1. Thank you! Although sexing 10-week old pullets is not an exact science, apparently. One of ours turned out to be a rooster. But we don’t mind, too much. If necessary, we can now generate our own chickens.
          Tonight, I am going to make an open-faced country omelet with our first five eggs!

          1. The only 100% sex-able chick are those with a sex-linked color gene. Sorry, if I’d caught that you were in the market I would’ve filled you in. They say 80% is about the highest correct rate on the rest. I wouldn’t know–I wouldn’t even bother trying to sex them myself–I’d rather eat the cockerels.
            Should I warn you? Yeah, I suppose. If you butcher and eat just one of your cockerels you will probably find yourself totally unable to eat store-bought chicken ever again. The difference in flavor is as great as that between styrofoam and grass-fed beef, and the difference in texture is even more extreme.

            1. I can vouch for that myself. I grew up eating free-range chicken, not because my parents were environmentalists, but because my mother herself grew up eating free-range chicken (she grew up in a very remote area) and couldn’t stand the bland taste of chicken raised in coops. And now I’m the same way: I almost never buy chicken in America anymore. It’s bland and tasteless. Free-range chicken, if I can find it, is the only chicken that tastes right.

            2. There was a hilarious commercial about Philippine Native Chicken flavored instant noodles. I do miss those.

              I miss also being able to sex the chooks from feather patterns; but ours had a mutation where some of the males would present with the female patterns, but otherwise looked male. ^^; One day I’ll have chickens again.

        1. No … in the suburb without a spoilsport HOA, in a city which graciously allows us to have three chickens and two other non-traditional pet animals (goat, sheep, horse, heifer, llama or whatever) on our property as long as their accommodation is at least 100 feet from another dwelling. (Our one neighbor thinks the chickens are cool, and the other has four basset hounds, so he has no grounds to complain about any noise.)

            1. One tiny step towards self-sufficiency on a tiny suburban home farm! 😉
              We are also encouraging others among our neighbors to keep chickens as well … because self-sufficiency is good.
              I had read, somewhere or other, that during the last days of the bad old USSR, that just about everyone was supported in a large way by what they could grow or tend in their various garden plots and allotments.

                    1. Interesting. It had a different name in Australia. Still gets shown under that moniker on Foxtel. Who knew?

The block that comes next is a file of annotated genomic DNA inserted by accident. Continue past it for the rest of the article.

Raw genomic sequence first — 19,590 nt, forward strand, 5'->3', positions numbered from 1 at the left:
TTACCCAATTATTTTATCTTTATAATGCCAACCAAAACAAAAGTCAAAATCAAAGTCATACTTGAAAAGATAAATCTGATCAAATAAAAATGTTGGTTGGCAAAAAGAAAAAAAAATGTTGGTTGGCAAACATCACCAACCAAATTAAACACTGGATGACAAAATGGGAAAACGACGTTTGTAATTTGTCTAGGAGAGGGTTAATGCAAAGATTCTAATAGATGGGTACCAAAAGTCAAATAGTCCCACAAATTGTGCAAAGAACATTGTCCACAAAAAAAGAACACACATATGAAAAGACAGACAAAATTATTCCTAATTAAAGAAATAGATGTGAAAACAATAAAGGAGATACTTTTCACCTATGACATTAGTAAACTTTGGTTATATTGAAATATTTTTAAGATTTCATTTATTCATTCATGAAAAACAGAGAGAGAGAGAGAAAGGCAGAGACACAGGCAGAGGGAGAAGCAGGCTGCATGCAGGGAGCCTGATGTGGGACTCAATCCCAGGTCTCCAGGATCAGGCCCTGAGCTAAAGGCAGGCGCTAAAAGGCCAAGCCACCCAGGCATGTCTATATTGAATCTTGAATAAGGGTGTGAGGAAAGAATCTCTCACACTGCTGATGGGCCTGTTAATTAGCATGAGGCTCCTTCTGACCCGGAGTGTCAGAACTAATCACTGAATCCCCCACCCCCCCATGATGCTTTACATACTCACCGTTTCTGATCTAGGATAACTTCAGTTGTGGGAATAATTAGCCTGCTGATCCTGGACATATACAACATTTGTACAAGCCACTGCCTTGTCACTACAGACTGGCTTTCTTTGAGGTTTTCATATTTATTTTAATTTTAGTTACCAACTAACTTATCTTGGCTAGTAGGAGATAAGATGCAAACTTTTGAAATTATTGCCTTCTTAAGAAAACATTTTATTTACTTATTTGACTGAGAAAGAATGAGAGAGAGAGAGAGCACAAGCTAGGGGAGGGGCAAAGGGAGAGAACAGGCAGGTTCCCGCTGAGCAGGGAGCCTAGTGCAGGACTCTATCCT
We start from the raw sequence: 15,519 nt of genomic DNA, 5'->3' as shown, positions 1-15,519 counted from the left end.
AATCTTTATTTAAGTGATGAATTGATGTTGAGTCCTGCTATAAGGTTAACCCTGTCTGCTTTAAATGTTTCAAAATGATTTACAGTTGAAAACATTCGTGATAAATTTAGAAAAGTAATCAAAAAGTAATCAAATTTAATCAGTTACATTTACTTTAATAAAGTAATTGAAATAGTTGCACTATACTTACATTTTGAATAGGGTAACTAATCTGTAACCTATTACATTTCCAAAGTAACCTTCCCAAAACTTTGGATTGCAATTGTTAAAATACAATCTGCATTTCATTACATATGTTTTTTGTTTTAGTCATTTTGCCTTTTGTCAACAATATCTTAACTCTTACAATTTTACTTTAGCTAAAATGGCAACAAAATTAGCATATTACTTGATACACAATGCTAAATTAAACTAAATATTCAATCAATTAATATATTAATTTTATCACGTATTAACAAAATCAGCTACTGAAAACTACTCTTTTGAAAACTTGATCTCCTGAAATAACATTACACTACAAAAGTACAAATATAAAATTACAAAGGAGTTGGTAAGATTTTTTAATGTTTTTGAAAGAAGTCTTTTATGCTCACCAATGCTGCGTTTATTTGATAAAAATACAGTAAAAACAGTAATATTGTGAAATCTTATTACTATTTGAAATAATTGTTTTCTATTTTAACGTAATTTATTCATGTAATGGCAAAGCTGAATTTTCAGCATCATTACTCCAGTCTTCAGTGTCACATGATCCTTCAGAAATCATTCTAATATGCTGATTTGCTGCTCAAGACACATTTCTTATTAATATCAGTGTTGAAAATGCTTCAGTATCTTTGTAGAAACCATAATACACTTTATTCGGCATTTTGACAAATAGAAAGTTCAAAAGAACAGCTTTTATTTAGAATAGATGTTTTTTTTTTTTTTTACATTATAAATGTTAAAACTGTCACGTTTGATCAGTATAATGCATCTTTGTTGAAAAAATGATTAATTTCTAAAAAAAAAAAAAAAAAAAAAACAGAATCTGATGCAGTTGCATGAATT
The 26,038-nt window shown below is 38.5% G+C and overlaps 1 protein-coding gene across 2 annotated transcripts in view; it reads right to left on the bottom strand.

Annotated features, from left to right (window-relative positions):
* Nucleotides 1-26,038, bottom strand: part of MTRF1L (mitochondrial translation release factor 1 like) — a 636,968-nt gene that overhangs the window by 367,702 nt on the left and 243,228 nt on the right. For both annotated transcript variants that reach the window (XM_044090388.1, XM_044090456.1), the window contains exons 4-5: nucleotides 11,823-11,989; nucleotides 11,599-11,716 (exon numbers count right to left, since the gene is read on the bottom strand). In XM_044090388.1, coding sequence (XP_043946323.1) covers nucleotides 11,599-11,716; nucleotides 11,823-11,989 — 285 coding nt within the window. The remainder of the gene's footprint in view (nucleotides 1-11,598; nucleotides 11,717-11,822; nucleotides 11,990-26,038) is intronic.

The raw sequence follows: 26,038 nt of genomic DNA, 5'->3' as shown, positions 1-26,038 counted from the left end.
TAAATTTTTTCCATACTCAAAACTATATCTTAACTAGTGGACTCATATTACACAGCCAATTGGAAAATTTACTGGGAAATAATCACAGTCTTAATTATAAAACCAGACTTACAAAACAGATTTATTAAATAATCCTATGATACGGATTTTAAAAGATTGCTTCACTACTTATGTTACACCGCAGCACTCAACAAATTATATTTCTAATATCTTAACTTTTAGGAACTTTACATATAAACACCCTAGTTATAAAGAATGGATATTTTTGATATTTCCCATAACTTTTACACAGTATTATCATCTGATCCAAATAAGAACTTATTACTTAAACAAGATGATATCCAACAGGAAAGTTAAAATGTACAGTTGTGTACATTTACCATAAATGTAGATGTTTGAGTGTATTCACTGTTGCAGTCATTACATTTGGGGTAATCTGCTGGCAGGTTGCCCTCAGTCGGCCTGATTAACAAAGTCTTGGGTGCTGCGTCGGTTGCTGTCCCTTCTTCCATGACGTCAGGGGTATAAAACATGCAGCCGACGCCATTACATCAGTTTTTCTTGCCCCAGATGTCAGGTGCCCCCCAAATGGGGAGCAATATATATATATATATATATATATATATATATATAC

1. Relatively teeny — street frontage is about 40+ feet, and 100 feet deep. although I have an open greenbelt at the back. The house is a narrow cottage on a zero lot line. So, front and back yard and a narrow side yard abutting the next door neighbors. It’s in a street of relatively small houses, (1,200 sq ft.) but most of the neighborhood has larger houses. (Gosh, I see that according to Zillow, the market value has nearly doubled since I bought it.)

              1. We have ~2000 sq ft’ in our backyard but we have many predators in our neighborhood: bobcats, coyotes, hawks.we also have squirrels and bunnies. 2 hours drive away you can shoot deer. It’s a very built up place our town has 250,000 people in it. But the animals haven’t left. 30 years ago it was all farms. So if we were to keep chickens we’d need to build a chicken run that was covered over. Protection from aerial and land predators. Sounds like a lot of work. Hubby and I are in our mid 50’s with numerous health issues. Maybe we’ll just buy chickens. A lady down the street from us kept chickens until the bobcat ate ’em.

                1. The 200 sq ft is only the fenced in portion of our land. We are not a zero lot line. Our house is an average width. and we have an unfenced front yard. I guess we could do something if we had to. I’d rather have a source of income and buy meat and vegetables from younger folk.

                2. 2 hours drive away

                  How about 20 seconds’ walk into my front yard? I live in one of the suburban cities around Tacoma, WA and we are absolutely infested with deer. I am completely envious of those few sane places like Cedar Rapids IA that have instituted an urban bow-hunting season for deer.

                  1. Double check your area. It has been over a decade since I lived in Western Washington, but at that time I was unaware of any cities that prohibited bowhunting on private property.

              2. your house is only 1200 sq ft? Ouch! That’s teeny. Ours is 1900. 4 BR 2 BA LR, DR utility niche and attached 2 car garage with mini driveway.